Daniel & Michael will be attending HostingCon in Washington DC from Saturday August 8th through Thursday August 14th to connect with our existing partners, and meet with new ones. If you’re going to be at the conference, please look us up, we’ll have a few special promo items to hand out for the occasion.
Since I’ve spent the better part of the weekend trying to get this work, I thought that I should share. Later I will post a more thorough description for preparing fully automated Ubuntu installations using preseeding, but for now, here’s the hard part.
If you’ve found this blog posting via google, then you’ve probably read all of the unhelpful forum posts, IRC chat transcripts (some of which I’m involved in), and mailing list posts about this. Yes, the documentation says that it is possible to setup Software Raid via preseeding, and even gives you some working preseed stanzas to do it. What the Documentation fails to admit,is that the package required to achieve this feat, partman-auto-raid, is not actually included with the Ubuntu netboot installer.
Never worry, for whenever you expect an elegant bit of pre-planned infrastructure to solve a problem, you end up with a dirty hack. This is no exception.
What you need to do is download partman-auto-raid_7_all.udeb from the Ubuntu Universe pool, and install it. The trick is to install it before the installer looks at your recipes. This is achieved with the partman/early_command hack:
d-i partman/early_command string /usr/bin/wget -O /tmp/raid.udeb ftp://mirrors.kernel.org/ubuntu/pool/universe/p/partman-auto-raid/partman-auto-raid_7_all.udeb && udpkg -i /tmp/raid.udeb
With Great Thanks to Brent Chapman from Netomata , the complete and working preseed example including the ugly hacks required to partition software raid volumes are posted below. Note, there’s still one bug I haven’t ironed out yet which adds an annoying manual step. After the installer finishes partitioning, it will falsely complain about not being able to reread the partition table, with this error:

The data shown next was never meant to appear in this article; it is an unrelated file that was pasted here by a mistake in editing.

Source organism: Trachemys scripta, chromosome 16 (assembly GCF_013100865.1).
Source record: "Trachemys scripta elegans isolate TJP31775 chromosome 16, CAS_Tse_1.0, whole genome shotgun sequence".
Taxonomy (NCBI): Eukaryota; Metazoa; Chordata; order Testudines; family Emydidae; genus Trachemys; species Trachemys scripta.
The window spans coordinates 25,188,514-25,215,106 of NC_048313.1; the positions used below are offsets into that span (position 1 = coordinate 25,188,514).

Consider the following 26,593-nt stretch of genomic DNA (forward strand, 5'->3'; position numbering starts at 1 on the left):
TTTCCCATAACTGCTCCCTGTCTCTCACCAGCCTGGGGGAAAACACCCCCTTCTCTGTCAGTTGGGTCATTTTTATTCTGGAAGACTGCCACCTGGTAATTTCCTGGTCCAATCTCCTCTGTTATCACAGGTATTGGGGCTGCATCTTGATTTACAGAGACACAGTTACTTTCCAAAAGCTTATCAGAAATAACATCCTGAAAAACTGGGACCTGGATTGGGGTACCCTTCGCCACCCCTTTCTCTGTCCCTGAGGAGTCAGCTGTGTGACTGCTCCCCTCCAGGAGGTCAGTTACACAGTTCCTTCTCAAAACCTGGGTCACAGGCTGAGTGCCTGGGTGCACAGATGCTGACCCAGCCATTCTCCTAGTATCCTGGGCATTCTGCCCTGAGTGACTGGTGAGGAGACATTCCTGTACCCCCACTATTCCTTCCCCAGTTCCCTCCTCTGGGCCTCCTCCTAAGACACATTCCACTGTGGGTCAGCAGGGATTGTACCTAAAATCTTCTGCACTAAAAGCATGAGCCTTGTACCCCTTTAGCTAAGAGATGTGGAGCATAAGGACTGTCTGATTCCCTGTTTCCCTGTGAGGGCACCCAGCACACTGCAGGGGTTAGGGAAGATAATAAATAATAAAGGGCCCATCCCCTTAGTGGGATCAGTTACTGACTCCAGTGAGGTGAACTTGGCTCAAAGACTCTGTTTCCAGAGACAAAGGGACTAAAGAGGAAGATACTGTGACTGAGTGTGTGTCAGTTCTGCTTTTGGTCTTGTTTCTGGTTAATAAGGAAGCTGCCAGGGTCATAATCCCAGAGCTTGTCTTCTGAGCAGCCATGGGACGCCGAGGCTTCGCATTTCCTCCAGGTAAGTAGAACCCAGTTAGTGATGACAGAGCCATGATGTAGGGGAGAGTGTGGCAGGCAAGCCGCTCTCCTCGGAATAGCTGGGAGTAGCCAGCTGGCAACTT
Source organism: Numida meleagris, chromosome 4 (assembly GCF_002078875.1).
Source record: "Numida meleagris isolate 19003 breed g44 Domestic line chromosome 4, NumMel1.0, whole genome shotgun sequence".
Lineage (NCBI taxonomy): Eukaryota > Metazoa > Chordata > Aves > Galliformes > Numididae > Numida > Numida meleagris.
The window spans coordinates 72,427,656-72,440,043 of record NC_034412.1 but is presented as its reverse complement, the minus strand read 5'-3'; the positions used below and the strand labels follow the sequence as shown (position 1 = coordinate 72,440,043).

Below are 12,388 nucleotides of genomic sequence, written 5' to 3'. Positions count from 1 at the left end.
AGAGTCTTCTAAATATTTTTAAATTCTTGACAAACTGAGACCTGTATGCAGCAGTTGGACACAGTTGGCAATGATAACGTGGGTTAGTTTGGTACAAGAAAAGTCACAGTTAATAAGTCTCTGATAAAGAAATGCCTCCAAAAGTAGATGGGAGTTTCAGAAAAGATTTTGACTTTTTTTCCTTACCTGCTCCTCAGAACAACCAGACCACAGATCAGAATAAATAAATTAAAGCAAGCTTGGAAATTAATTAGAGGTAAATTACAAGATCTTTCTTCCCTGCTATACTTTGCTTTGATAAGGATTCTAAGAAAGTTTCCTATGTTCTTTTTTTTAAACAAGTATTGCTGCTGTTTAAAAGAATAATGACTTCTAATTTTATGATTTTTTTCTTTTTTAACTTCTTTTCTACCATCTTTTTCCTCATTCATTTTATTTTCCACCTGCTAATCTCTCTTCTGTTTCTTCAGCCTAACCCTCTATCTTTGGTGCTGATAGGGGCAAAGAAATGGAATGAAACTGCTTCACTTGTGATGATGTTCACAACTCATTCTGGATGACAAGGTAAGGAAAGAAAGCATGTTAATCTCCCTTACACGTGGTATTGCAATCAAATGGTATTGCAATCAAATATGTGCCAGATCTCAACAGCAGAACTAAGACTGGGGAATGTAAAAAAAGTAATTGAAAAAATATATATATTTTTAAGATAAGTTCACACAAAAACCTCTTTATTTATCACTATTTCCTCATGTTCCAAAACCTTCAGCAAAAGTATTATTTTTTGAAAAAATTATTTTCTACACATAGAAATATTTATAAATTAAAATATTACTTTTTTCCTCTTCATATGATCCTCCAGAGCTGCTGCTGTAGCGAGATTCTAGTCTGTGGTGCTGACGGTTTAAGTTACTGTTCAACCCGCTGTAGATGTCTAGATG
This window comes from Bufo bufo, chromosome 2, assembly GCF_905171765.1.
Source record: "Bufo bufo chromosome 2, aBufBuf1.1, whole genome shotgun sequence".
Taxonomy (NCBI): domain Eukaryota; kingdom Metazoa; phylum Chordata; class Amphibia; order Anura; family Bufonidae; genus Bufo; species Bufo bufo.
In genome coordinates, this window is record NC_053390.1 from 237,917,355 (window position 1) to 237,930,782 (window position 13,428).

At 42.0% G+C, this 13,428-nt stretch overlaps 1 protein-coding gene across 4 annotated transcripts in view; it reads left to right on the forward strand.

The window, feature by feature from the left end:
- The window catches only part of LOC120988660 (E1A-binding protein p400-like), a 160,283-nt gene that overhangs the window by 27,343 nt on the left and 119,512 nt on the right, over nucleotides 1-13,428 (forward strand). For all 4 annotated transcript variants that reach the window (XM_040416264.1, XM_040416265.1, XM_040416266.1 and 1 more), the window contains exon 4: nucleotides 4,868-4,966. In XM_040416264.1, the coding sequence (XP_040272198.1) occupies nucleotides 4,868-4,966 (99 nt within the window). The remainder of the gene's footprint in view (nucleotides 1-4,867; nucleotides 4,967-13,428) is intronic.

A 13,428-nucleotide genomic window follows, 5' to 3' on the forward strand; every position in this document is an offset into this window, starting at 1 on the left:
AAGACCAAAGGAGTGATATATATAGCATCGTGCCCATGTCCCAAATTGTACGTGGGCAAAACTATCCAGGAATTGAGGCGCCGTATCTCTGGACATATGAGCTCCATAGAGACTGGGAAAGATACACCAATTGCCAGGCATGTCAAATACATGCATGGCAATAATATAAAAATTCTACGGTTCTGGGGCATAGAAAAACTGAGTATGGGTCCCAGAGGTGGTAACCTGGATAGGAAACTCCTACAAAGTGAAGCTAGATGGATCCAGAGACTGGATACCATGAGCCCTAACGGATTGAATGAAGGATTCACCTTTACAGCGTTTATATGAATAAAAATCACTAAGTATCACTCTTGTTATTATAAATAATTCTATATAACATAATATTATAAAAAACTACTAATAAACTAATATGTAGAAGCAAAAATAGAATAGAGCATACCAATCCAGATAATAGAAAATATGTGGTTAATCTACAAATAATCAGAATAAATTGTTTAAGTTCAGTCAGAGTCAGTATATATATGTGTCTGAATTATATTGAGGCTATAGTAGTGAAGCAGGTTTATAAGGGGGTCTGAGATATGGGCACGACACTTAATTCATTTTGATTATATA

“The kernel was unable to re-read the partition table on /dev/md0 (Invalid argument). This means Linux won’t know anything about the modifications you made until you reboot. You should reboot your computer before doing anything with /dev/md0.”
If anybody knows how to suppress this error, please let me know. Below is the complete preseed file.
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Next week I’ll be in Las Vegas for Gartner’s Datacenter Conference at the MGM Grand. I’m only in town from the 2nd through the 4th. If you’re going to be in town, leave a comment here or give me a call at 206-508-2924 and we’ll try to sync up for a drink.
Hi, my name is Eric Purviance…
I have the privilege of becoming BitPusher’s Sales Director this year as of Oct.
For the business side of my life I have spent the last 10 years in the semiconductor industry, serving from junior to senior sales positions. During my job growth I traveled often to South East Asia, responsible and supporting sales directly in both North America and Philippines.
I have a wide and diverse background that began spending 7 years in the U.S.Navy, most of that as a SEAL. During my time traveling through Asia, Africa and Middle East, I learned the value of honesty and humility, which enabled me to understand people, while training to be fiercely goal oriented.
I enjoy a good drink, joke and fine dining.
I attended TechCrunch 50 in San Francisco a few weeks ago. I wasn’t able to spend much time taking pictures because there was such an incredible amount of content with over 50 presentations in three days. One or two shots happened to come out OK though, this one seems to be the best of the bunch.